PAGE has about 90,000 members, so the respondents represent fewer than one in 10 members. Since the group was self-selected, unlike in a randomized poll, it’s difficult to estimate how well their answers reflect the views of the overall membership.
Still, the results track the official attitudes of national groups like the National Education Association, an influential teachers' lobby that competes with PAGE for members in Georgia. NEA's president, Lily Eskelsen García, said last month that "bringing more guns into our schools does nothing to protect our students and educators from gun violence."
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Though the Georgia survey respondents generally seemed to sympathize with that position, many would likely take issue with the “nothing” in her comment: a plurality of teachers in the PAGE survey, 44 percent, said they would feel more secure if school employees were carrying firearms. And if those personnel were sworn officers, support was overwhelming: more than 90 percent wanted a school police officer in every school.
That's unlikely to happen in a state that has shorted its education budget by $167 million for two years in a row, after several years with much greater shortfalls.
Anyway, the teachers aren’t holding their breath: When asked if they thought policymakers were listening to them on this issue, a tiny fraction, 7 percent, answered “yes.”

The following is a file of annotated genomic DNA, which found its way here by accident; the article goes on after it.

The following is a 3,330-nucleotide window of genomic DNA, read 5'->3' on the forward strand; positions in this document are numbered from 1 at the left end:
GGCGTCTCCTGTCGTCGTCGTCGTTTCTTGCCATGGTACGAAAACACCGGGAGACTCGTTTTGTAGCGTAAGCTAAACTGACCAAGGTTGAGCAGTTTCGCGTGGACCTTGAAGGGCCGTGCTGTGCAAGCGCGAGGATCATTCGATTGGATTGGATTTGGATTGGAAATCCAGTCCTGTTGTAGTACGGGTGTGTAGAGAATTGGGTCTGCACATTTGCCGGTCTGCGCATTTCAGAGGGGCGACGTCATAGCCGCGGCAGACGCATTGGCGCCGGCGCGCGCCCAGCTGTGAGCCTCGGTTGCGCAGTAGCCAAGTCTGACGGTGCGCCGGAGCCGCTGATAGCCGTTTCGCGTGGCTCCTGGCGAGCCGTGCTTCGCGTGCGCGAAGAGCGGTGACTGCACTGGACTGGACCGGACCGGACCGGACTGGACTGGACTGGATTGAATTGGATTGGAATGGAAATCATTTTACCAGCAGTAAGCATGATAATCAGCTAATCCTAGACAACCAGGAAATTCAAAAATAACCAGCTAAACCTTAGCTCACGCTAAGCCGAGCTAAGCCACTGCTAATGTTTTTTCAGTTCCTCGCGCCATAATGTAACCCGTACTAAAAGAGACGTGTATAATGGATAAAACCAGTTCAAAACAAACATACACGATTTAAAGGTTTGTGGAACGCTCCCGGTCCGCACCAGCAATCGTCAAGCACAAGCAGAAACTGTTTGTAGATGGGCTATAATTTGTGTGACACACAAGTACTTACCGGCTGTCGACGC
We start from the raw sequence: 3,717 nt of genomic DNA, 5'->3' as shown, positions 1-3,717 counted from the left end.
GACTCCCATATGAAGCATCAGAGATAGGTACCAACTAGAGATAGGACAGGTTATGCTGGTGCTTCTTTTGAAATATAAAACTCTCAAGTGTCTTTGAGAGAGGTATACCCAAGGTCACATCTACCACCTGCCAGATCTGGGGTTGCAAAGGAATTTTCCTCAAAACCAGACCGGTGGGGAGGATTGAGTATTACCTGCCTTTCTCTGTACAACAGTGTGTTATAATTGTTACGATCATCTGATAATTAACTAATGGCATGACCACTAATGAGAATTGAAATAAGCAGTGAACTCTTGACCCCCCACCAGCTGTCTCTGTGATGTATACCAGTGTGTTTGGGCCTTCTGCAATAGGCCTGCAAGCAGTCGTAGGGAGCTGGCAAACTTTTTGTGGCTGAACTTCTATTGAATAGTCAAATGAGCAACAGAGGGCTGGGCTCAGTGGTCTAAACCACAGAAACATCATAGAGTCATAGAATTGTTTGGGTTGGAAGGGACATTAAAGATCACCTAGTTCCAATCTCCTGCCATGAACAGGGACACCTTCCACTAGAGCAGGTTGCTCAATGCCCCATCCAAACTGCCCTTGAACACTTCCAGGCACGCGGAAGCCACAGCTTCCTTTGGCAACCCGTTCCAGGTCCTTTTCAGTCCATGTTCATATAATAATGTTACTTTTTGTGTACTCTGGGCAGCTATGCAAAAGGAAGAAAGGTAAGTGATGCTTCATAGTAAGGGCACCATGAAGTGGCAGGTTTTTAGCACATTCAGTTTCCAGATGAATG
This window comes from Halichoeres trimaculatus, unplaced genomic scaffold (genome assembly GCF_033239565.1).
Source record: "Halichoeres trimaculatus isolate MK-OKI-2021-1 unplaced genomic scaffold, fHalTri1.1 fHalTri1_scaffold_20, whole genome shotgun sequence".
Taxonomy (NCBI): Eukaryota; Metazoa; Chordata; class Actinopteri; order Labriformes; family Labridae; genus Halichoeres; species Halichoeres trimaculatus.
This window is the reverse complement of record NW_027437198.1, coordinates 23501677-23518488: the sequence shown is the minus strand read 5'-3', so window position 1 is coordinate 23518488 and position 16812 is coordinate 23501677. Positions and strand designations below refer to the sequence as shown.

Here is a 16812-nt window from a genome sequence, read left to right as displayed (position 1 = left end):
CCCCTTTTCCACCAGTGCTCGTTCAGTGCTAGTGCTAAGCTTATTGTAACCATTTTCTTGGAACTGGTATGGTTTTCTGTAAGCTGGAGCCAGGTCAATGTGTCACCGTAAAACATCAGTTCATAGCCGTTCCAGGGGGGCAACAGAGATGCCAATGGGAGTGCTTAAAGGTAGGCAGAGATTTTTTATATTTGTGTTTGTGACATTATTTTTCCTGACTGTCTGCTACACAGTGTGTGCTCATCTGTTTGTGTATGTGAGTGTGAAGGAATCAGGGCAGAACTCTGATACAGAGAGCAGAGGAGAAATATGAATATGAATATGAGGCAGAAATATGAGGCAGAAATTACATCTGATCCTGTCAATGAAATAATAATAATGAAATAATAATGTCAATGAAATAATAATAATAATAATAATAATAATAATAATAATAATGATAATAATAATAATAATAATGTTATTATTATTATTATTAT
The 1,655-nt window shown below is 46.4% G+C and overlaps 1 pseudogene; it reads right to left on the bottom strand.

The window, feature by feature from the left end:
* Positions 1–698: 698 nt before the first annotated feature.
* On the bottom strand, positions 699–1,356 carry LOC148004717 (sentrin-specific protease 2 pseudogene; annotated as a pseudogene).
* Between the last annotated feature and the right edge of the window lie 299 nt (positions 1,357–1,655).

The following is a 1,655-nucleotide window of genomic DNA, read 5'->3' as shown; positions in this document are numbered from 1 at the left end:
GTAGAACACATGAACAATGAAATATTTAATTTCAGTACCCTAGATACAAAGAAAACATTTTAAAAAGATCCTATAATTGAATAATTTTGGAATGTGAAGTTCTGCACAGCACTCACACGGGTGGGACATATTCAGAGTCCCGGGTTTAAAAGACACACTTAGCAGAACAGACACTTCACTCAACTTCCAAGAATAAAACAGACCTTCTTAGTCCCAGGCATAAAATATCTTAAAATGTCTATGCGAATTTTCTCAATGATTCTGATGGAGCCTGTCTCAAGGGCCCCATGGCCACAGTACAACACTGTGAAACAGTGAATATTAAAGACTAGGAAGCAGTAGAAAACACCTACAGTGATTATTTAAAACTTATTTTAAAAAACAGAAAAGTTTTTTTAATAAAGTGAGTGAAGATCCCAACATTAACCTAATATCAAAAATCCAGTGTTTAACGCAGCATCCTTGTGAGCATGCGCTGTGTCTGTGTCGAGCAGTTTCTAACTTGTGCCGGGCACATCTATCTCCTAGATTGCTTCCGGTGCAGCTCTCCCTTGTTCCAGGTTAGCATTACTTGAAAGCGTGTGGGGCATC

The survey results came days ahead of Wednesday’s nationwide student walkout to protest gun violence, after 17 people were shot dead at Marjory Stoneman Douglas High School in Parkland, Fla. last month.
Isaiah Hamilton, who is in sixth grade at Atlanta’s Inman Middle School, where students participated in the walkout, said he didn’t trust teachers with firepower.
“If teachers are allowed to have guns, they could use them whenever they feel threatened,” the boy said. “A teacher could use a gun to threaten a kid.”
He said she’d rather see trained officers carrying guns.
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Some gun-rights advocates contend that the student protests were funded by gun opponents — "the left," as Jerry Henry, executive director of GeorgiaCarry.org, put it recently.
“It’s an opportunity to have children further a liberal agenda,” he said. “Would the schools allow a demonstration for the Second Amendment?”
But Meria Carstarphen, the superintendent of Atlanta Public Schools, said students, even those in middle school, were mature enough to know their own minds.
“I think they did understand it. They expressed themselves in ways that are appropriate for their age and their stage of development,” she said after Wednesday’s walkout. “Kids are saying that, by and large, they want to feel safe, they want to feel respected, and that, by and large, guns in schools make them feel uncomfortable.”